“I choose technologies for the lab that support development of 21st Century core competencies. We use VR so learners can create and collaborate in real time with people who are geographically remote. We use 3D scanners attached to iPads so learners can easily scan collection objects and learn through the process. We chose touch tables because they are collaborative and support self-directed learning (the touch tables we chose respond to collection objects placed on them using fiducial markers and a tangible engine system). Accessibility is important. Where possible we chose technologies that are free (or inexpensive) so learners can continue to use them after their visit. In our Gallipoli Perspectives programme, students create their own VR experience of Gallipoli: The scale of our war exhibition using the Cardboard Camera app on smartphones. They experience and share their VR movies using Google Cardboard VR viewers.

Testing various technologies and planning in research and development time is vital. Intuitive tech is best. Technology that doesn’t need too much instruction to use. Technology that does its job and lets the learning happen. It probably helps that I’m a self confessed tech geek and spend a lot of my spare time tinkering and researching. :)”

Hīnātore Learning Lab
(c)Matt Richards 2017

Turning the tables on education

“We define “learner” as everyone , including us! We want to empower lifelong learning. I designed Hīnātore Learning Lab as a learning commons for everyone (students, public and Te Papa staff). Ako is a Māori term for both teaching and learning. The New Zealand Ministry of Education defines Ako as a non-hierarchical, reciprocal learning relationship. We can all learn from each other. The capacity to self-direct one’s learning is vital in today’s rapidly changing world. As Eric Hoffer once said, “In a world of change, the learners shall inherit the earth, while the learned shall find themselves perfectly suited for a world that no longer exists”.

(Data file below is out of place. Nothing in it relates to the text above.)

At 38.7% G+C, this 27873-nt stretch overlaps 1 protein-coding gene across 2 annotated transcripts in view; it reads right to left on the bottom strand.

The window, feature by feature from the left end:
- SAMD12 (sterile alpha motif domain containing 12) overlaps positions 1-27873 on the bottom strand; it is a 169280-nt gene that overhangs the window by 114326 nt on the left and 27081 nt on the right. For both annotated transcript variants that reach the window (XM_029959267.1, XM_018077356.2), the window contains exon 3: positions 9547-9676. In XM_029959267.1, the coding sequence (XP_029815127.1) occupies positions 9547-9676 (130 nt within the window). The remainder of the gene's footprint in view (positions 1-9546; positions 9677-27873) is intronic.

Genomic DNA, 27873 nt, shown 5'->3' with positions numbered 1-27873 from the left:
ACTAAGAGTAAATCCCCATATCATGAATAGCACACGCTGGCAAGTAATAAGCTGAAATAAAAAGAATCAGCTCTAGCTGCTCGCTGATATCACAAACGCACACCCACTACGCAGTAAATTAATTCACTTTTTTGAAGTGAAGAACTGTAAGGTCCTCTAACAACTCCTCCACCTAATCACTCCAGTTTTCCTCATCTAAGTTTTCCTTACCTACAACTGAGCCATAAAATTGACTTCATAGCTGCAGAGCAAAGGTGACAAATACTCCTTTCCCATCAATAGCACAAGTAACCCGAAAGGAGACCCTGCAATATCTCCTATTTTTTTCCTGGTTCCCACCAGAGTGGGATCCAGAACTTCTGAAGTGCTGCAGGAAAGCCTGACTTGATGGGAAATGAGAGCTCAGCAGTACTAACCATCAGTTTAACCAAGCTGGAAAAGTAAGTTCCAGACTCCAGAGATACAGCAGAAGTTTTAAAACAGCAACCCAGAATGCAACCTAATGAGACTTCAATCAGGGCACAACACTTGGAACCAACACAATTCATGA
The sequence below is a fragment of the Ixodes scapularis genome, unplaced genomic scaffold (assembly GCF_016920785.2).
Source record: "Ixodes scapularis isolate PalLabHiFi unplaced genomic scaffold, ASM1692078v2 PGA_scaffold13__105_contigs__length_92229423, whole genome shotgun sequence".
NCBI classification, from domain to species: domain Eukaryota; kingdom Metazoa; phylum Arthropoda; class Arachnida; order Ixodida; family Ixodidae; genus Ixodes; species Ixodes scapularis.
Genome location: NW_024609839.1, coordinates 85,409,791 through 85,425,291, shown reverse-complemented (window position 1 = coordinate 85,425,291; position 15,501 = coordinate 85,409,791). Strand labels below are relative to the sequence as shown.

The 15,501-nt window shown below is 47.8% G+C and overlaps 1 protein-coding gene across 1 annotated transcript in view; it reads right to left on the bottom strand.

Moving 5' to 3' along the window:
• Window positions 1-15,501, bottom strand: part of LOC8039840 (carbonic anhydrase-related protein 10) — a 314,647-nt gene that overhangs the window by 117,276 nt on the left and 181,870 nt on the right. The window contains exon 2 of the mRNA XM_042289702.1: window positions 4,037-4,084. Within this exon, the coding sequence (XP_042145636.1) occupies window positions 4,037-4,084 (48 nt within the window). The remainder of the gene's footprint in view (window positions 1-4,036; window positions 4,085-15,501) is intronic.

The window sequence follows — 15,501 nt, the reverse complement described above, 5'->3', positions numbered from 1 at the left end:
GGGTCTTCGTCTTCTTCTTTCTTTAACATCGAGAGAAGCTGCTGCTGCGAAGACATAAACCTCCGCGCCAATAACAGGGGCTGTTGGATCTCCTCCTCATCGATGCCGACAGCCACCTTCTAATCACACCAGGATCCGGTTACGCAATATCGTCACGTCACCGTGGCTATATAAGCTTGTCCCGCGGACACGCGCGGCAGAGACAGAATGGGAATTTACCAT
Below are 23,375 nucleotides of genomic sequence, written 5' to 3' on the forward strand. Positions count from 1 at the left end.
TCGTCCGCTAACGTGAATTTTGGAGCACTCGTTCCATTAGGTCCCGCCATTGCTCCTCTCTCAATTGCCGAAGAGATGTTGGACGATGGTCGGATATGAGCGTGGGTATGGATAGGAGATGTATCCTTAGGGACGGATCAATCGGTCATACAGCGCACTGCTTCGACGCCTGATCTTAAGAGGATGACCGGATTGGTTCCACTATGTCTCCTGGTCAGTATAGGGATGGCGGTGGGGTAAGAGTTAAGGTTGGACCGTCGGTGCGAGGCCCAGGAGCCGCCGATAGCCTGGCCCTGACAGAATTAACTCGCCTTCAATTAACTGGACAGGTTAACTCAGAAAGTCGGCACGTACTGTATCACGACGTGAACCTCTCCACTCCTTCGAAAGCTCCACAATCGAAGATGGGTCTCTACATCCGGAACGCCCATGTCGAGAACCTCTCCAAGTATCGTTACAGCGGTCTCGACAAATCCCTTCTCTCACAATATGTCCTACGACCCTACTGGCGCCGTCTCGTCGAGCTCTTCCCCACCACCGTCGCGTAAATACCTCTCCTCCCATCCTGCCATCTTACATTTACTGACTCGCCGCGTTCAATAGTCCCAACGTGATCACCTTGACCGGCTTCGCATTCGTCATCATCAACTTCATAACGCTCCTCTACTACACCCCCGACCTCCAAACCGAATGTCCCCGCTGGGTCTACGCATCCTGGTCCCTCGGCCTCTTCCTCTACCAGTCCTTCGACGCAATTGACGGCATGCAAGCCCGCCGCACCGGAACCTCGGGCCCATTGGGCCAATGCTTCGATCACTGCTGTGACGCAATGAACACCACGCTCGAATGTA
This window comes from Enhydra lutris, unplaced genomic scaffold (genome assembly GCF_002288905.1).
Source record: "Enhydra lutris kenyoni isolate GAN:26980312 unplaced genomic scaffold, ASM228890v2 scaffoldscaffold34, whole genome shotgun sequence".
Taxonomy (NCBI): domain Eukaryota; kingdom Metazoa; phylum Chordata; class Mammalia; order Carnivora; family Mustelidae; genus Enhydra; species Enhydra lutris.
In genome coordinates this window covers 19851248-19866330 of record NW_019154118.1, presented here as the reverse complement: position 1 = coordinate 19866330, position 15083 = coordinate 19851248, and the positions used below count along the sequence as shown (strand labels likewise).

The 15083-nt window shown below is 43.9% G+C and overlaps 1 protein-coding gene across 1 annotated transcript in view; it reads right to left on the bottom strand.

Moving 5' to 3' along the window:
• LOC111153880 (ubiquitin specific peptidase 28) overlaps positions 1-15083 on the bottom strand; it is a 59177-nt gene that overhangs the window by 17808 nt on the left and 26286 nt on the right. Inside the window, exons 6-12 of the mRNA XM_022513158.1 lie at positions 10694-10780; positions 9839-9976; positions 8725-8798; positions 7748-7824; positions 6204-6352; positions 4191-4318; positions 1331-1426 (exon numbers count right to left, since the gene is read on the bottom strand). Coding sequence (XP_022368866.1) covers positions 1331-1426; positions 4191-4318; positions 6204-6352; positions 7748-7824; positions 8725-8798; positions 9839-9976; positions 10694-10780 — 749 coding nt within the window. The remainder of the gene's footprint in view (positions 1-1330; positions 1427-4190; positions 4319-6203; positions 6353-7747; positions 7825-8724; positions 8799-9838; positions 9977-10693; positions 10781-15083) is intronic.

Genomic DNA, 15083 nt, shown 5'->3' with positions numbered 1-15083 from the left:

We are engaging an external research partner to study Hīnātore Learning Lab and assess its effectiveness as a learning model. We also internally utilise feedback from learners to inform Hīnātore’s evolution. At this early stage, the feedback has been overwhelmingly positive.

Personally, through creating the Learning Lab here at Te Papa I have learnt that museums can be a powerful force for change in the world. Museums can preserve the past and also help create the future. I believe Mr. Mandela was correct when he said “education is the most powerful weapon we can use to change the world”. When we combine museum collections and hands-on educational technologies, magic (and learning) happens!””

Matt Richards
Senior Advisor Learning Innovation
Museum of New Zealand Te Papa Tongawera

Matt is an education director, learning innovation leader and educational technologist. He has 10 years experience creating innovative learning environments, high performing teams and education programmes in schools, social enterprise and government organisations. Matt pioneered the maker education movement in Australian schools and founded an international games-based learning project. He employs emerging technologies to empower learners and build global learning communities. Matt is a Google Certified Innovator and Microsoft Innovative Educator Expert.

After a few weeks of both articles wondering if the Met Museum was in decline and an article by Thomas P. Campbell reminding the importance of funding the arts, a big news shook up the museum world: Thomas P. Campbell, director of the largest museum in New York for 8 years, has resigned at the end of February. His resignation was announced after the stepping down of several senior staff members of the Met.